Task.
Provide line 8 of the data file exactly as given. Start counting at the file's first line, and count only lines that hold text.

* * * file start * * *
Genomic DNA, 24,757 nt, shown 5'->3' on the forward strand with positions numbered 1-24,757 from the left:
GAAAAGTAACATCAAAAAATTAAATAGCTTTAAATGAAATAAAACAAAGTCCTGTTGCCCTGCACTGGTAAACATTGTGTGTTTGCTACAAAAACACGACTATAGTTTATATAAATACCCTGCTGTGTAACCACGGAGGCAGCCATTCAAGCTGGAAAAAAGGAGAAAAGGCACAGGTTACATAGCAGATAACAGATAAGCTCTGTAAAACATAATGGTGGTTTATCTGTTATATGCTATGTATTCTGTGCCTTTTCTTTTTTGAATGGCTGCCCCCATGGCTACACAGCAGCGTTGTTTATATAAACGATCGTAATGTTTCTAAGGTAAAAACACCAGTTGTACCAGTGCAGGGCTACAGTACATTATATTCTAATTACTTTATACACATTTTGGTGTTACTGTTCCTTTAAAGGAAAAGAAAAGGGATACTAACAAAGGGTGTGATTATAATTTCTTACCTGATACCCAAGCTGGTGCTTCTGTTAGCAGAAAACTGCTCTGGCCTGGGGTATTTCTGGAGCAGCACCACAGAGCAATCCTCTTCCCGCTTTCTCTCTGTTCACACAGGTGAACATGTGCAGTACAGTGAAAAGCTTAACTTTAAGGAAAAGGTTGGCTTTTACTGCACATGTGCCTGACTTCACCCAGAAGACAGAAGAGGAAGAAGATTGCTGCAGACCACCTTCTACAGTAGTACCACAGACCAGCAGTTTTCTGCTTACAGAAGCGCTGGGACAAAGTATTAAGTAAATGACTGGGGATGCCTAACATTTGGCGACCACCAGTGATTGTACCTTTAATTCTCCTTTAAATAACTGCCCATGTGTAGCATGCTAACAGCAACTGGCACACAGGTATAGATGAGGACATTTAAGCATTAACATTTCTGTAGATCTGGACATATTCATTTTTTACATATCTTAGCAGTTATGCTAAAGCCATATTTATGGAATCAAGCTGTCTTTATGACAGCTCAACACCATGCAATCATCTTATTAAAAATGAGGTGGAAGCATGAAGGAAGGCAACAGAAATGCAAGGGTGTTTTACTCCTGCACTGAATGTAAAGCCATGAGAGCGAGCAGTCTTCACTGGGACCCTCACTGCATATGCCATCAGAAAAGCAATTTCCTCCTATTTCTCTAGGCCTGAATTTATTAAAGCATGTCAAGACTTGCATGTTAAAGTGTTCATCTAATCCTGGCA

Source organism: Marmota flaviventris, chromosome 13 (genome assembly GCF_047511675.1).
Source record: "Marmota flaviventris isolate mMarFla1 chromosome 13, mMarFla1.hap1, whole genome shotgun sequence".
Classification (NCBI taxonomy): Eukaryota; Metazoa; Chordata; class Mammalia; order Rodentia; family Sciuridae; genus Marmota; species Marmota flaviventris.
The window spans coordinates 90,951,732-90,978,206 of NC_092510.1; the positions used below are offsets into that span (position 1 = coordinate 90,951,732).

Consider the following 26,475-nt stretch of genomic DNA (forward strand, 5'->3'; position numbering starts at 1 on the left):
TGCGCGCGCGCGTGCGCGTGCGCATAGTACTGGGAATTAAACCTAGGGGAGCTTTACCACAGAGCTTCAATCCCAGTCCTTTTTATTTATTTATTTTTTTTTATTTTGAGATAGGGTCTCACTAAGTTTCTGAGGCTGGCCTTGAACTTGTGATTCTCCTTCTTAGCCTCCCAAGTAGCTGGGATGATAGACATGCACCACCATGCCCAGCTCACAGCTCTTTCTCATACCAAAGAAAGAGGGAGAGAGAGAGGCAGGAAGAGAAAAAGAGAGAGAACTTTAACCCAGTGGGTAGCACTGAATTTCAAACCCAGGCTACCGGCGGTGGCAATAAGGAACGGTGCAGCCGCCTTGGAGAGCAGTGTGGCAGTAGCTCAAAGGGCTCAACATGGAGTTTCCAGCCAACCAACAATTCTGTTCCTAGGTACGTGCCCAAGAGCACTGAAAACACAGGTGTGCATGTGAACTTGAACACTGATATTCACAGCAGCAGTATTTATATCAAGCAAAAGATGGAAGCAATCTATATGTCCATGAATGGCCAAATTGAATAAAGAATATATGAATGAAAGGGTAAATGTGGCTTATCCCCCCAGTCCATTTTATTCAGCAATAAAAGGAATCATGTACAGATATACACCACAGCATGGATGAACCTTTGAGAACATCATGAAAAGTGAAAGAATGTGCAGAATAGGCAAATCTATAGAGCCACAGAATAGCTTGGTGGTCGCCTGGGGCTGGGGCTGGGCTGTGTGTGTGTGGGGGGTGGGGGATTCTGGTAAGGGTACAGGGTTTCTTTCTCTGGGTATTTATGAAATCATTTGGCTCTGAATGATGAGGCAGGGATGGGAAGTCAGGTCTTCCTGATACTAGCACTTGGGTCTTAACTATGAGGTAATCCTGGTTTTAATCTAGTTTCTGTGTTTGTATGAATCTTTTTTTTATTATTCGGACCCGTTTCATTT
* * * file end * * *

TGCGCGCGCGCGTGCGCGTGCGCATAGTACTGGGAATTAAACCTAGGGGAGCTTTACCACAGAGCTTCAATCCCAGTCCTTTTTATTTATTTATTTTTTTTTATTTTGAGATAGGGTCTCACTAAGTTTCTGAGGCTGGCCTTGAACTTGTGATTCTCCTTCTTAGCCTCCCAAGTAGCTGGGATGATAGACATGCACCACCATGCCCAGCTCACAGCTCTTTCTCATACCAAAGAAAGAGGGAGAGAGAGAGGCAGGAAGAGAAAAAGAGAGAGAACTTTAACCCAGTGGGTAGCACTGAATTTCAAACCCAGGCTACCGGCGGTGGCAATAAGGAACGGTGCAGCCGCCTTGGAGAGCAGTGTGGCAGTAGCTCAAAGGGCTCAACATGGAGTTTCCAGCCAACCAACAATTCTGTTCCTAGGTACGTGCCCAAGAGCACTGAAAACACAGGTGTGCATGTGAACTTGAACACTGATATTCACAGCAGCAGTATTTATATCAAGCAAAAGATGGAAGCAATCTATATGTCCATGAATGGCCAAATTGAATAAAGAATATATGAATGAAAGGGTAAATGTGGCTTATCCCCCCAGTCCATTTTATTCAGCAATAAAAGGAATCATGTACAGATATACACCACAGCATGGATGAACCTTTGAGAACATCATGAAAAGTGAAAGAATGTGCAGAATAGGCAAATCTATAGAGCCACAGAATAGCTTGGTGGTCGCCTGGGGCTGGGGCTGGGCTGTGTGTGTGTGGGGGGTGGGGGATTCTGGTAAGGGTACAGGGTTTCTTTCTCTGGGTATTTATGAAATCATTTGGCTCTGAATGATGAGGCAGGGATGGGAAGTCAGGTCTTCCTGATACTAGCACTTGGGTCTTAACTATGAGGTAATCCTGGTTTTAATCTAGTTTCTGTGTTTGTATGAATCTTTTTTTTATTATTCGGACCCGTTTCATTT